value—as long as some information remains secret and access is limited. Companies also are grappling with preventing leakage of trade secrets on social media. This is difficult in a world where oversharing online is expected and customary. As Facebook founder Mark Zuckerberg declared, privacy is no longer a “social norm.” He seems to be right. Perusing Facebook and Twitter, it is not unusual to see spontaneous postings about eating, working, and the recreational and sexual habits of friends, neighbors, and complete strangers. Add alcohol, and it gets worse. Regretted drunk postings have even triggered the demand for apps and programs that either instruct the user to shut down their social media accounts, or does so, until the user passes an online sobriety test. (See www.youtube.com/ watch?v=uy1PIgjCqRM or the Webroot Sobriety Test.) So is it surprising that a careless employee may blab about his company’s latest cool, but yet unreleased, technology online? Clearly, any effective means to control company leaks must start with the employee. Recognizing this, some companies have taken drastic measures to prevent risky disclosures. In 2012, IBM banned its employees from using Siri, the personal assistant feature on iPhone, fearing that confidential information may be disclosed through spoken queries sent to Apple. Yahoo has taken a more punitive approach. According to All Things Digital’s Kara Swisher, Yahoo’s general counsel distributed a company-wide memo in 2012 warning that, “We will fire employees who leak company confidential information …If you do it, you can go to jail and face a very large fine.” Yahoo went as far as offering a $1,000 bounty for information on leakers in 2009. Even if the company is not ready to threaten termination, jail, a fine, or offer bounty, at a minimum, every company should have an up-to-date social media policy, employment and confidentiality agreement, HR policy, and training that

Published in Litigation, Volume 39, Number 3, Summer 2013. © 2013 by the American Bar Association. Reproduced with permission. All rights reserved. This information or any portion thereof may not be copied or disseminated in any form or by any means or stored in an electronic database or retrieval system without the express written consent of the American Bar Association.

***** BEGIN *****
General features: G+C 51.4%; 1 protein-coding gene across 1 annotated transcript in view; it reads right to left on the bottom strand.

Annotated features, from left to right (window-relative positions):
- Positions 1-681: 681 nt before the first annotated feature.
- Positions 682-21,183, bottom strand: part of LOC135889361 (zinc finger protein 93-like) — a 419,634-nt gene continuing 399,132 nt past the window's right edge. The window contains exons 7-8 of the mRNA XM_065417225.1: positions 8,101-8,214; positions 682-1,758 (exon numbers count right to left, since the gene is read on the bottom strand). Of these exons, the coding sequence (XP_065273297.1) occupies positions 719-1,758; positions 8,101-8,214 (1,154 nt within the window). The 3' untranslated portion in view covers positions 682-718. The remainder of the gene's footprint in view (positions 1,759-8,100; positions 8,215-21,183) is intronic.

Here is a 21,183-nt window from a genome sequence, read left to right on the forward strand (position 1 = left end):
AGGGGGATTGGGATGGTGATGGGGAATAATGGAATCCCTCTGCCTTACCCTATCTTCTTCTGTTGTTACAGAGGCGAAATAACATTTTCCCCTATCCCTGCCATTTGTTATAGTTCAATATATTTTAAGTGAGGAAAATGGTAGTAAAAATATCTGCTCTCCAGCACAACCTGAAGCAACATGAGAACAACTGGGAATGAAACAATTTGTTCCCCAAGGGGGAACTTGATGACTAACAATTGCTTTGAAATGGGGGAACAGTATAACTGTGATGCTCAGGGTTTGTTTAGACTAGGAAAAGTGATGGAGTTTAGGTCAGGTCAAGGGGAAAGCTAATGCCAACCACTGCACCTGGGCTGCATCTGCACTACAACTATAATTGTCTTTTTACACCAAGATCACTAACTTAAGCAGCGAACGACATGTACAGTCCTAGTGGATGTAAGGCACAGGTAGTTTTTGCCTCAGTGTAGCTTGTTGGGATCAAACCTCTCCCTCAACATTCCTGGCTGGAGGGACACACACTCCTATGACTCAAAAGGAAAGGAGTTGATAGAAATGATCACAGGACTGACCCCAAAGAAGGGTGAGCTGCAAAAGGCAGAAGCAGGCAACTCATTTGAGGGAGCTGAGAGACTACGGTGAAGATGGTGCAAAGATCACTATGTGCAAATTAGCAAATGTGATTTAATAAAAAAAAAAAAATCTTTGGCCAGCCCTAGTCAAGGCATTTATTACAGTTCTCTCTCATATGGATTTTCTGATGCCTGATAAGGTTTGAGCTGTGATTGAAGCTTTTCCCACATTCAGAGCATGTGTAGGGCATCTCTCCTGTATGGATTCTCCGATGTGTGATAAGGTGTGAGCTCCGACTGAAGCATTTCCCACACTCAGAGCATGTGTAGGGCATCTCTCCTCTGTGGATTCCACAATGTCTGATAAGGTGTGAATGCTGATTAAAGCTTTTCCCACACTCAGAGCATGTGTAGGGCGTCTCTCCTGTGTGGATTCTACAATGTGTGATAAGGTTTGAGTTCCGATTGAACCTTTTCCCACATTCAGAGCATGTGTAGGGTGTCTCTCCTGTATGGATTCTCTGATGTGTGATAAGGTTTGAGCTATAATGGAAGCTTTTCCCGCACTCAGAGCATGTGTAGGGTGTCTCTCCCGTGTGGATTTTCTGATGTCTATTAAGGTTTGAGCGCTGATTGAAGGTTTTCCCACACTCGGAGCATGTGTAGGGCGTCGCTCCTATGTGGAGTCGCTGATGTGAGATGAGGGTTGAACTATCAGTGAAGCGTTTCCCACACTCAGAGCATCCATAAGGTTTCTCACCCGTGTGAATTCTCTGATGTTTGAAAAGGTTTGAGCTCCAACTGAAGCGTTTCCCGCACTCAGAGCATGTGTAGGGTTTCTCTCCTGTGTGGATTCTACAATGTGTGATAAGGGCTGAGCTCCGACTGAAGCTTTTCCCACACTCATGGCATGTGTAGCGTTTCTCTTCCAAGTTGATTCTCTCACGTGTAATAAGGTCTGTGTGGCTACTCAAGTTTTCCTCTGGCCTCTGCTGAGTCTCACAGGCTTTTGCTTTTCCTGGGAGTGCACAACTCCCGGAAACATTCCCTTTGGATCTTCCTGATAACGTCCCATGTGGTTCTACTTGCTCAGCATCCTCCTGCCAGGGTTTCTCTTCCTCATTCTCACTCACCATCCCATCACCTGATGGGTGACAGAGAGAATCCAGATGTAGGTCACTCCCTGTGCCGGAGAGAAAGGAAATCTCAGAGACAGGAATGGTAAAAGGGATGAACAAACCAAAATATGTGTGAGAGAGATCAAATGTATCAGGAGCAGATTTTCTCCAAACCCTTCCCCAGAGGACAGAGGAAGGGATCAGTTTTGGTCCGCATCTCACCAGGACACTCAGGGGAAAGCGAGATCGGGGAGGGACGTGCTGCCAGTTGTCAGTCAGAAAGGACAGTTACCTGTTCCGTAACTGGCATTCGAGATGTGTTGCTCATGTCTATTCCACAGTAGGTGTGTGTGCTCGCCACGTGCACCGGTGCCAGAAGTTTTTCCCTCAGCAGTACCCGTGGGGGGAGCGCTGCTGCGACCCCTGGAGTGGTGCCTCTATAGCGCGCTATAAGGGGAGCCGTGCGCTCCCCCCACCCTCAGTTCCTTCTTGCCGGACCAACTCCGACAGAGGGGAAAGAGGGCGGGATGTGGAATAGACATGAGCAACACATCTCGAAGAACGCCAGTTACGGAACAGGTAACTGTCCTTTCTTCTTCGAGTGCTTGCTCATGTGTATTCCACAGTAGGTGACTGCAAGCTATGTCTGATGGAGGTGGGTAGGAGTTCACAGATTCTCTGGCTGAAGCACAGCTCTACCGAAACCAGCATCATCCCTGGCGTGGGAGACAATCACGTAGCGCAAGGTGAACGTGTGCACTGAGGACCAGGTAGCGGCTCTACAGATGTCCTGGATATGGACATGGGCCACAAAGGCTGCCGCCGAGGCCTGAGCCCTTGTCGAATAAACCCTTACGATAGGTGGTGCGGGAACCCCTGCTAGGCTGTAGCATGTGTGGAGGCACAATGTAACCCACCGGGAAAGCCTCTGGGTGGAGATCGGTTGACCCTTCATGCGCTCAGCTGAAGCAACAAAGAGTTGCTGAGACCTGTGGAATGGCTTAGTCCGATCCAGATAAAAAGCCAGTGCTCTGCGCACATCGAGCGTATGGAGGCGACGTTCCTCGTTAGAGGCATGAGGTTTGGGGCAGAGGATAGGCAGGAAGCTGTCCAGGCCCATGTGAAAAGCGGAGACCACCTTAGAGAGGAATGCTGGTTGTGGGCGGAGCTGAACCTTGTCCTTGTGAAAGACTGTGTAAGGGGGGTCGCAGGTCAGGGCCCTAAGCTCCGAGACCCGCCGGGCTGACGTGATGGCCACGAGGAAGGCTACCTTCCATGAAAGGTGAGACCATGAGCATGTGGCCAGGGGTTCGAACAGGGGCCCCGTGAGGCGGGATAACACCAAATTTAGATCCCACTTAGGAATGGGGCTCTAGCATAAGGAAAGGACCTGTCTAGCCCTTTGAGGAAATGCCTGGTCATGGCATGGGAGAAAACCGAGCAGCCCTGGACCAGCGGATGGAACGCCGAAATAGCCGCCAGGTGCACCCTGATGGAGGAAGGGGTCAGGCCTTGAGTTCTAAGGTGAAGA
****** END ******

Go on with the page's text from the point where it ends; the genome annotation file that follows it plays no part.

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explain what is confidential, how to avoid inadvertent disclosure, who owns the account, what is acceptable online activity, and the required use of a company-controlled log-in/password. But be careful. Some states like California recently passed a law barring employers from asking employees and job applicants for log-in information and passwords to personal social

media accounts. Bottom line, companies should keep an eye out for ever-shifting law and keep their policies and practices up-to-date. In the meantime, perhaps the developer of the social media sobriety test can offer an app to curtail careless trade-secret posting? For instance, before posting, a user would be asked: does this include

your employer’s information, is it nonpublic information, would your boss disapprove, are you drinking, and can this wait until the morning? Yes to any of these questions would prevent access to social media and encourage neglected offline activities . . . such as conversing with your dinner companions. q

Published in Litigation, Volume 39, Number 3, Summer 2013. © 2013 by the American Bar Association. Reproduced with permission. All rights reserved. This information or any portion thereof may not be copied or disseminated in any form or by any means or stored in an electronic database or retrieval system without the express written consent of the American Bar Association.